I've noticed over the years of living in Barcelona as an ex-pat, that the Catalans like to complain. I mean, everyone complains and more often than not we have our innate human right to complain about something.
I remember for example being absolutely amazed at the sights in Barcelona just a few days after the "War on Terror" and the invasion on Iraq. People would coordinate for 21h and bang pots and pans outside their windows, honk horns (if you were on the way back from work and hadn't had the chance to get back to your kitchen)and this would go on for at least 20 minutes, at first for successive days. This struck me as a very humanitarian episode, but at the same time a futile exercise. Who is going to hear you? The Spanish government, maybe (it made the news for a few days), the people or the soldiers in Iraq? I doubt it.
And this has gone on ever since - not so much the pots and pans banging, but many manifestations and gripes about one thing or the other. My family and I were out walking one Sunday, and happened upon a group holding up traffic on Las Ramblas. Problem was, as much as I tried to read 15 metre-long the banners they were holding, one end was held by a person smoking and chatting and the other was at least 5/6 steps behind making it almost impossible for anyone to read just what they were complaining about. Unfortunately I have no hard evidence to show for these ramblings, but I do have two new ones, which again strike me as odd. I may well ruffle a few feathers here, so beware.
The recent festivities of "La Merçe" festival for me have been the longest in recent memory. I think the fact that the actual feast day of Our Lady of Mercy this year fell on a Wednesday made the whole festivities stretch out that bit longer. Events started on the previous Thursday, and continued right up until the fireworks on Montjüic on Wednesday night. A typical stroll though the Gothic Quarter on this week is a great way to visit Barcelona and appreciate its popularity - with residents and tourists alike. So, lo and behold, what do we see on every free space available on walls but "flyers/posters" in (it has to be said fairly arty) protest to the activity brought about by La Merçe.
The poster says "Neighbours - a species in danger of extinction". Now, I know that there is a high proportion of tourism be it hotels or Barcelona apartments for rent within the old town, but it's the centre of the city, so it's to be expected. Spain's main income (and that includes Catalunya) is from Tourism, and according to the Chamber of Commerce, Industry and Tourism of Spain, Catalunya (read Barcelona) has the Lion's share of this influx. There are so many low cost airlines arriving daily to BCN, Reus and Girona, it's impossible to keep up!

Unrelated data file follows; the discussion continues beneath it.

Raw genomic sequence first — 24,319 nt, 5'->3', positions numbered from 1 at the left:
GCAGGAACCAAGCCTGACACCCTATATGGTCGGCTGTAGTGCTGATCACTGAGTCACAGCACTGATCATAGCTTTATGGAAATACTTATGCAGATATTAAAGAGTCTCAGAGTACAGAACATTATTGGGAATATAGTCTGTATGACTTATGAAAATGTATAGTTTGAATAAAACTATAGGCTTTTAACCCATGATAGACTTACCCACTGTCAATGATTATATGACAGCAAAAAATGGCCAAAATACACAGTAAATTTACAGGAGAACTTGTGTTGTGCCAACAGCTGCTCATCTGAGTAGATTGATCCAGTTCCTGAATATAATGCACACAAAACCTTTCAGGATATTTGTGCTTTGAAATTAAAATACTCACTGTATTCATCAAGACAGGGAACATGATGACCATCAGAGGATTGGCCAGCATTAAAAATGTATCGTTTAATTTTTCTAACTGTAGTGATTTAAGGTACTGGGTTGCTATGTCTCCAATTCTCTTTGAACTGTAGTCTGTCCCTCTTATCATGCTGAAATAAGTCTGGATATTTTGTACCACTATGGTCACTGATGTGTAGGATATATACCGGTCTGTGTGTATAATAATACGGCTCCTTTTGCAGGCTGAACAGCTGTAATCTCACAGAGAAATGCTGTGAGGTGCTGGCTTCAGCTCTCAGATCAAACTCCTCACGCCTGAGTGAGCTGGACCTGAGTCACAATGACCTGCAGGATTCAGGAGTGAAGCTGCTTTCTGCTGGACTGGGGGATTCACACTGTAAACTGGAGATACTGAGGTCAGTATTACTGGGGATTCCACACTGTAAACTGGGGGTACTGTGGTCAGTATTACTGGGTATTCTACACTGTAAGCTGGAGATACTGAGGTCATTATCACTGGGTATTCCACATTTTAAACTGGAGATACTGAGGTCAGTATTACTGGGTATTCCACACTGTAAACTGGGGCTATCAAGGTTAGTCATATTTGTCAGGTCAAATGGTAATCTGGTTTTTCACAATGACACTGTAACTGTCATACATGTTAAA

Another poster that I saw today caught my attention. This was also a prostest, but against the whole system - the poster invites you to "celebrate 20 years of social and urban destrucion...dirty war...mobbing (what the Barcelonans have dubbed as aggressive estate agencies hounding you out of your home), tourist exploits..." you get the idea. This protest was to be housed on the Rambla del Raval - just as the new 4 star (well overdue) Barcelo Raval hotel opened it's doors. I don't think anyone would disagree that the new hotel will shine like a beacon in the new Raval (kind of like the original idea of the rambla del raval) and that it can only have a positive effect on the area. The new Filmoteca is underway (again, well overdue), and it's great to see development in the middle of the Raval, to follow suit with upper Raval (MACBA, CCCB, etc.) The poster depicts the new hotel as a backdrop to slums and a cheesy yougster smiling in the foreground.
I suppose the puzzling thing is that all of these new improvements are geared towards the end user - which is not always the tourist. This summer has seen an amazing amount of new "bicing" points scattered around the city (in fact you can't go too far without finding a new one), not to mention huge overhauls in bike lanes and the removal of Zona Blau (zone parking). How is all of this funded? Tax payers - main income = tourism. Many, many industries thrive on Barcelona tourism (and I'm not talking about the tourist shops dotted along las Ramblas) and not just the hotels. I sympathise with the house pricing in Barcelona which according to minimum wage is an absolute joke, but to generalise the whole system as including tourism as a negative aspect, I find ridiculous. Just ask Madrid how tourism and businesses were affected after the atrocious bombings - this is by no means a "be careful what you wish for" message - just a confused foreigner in the old town, maybe missing the point.
Barcelona apartments for groups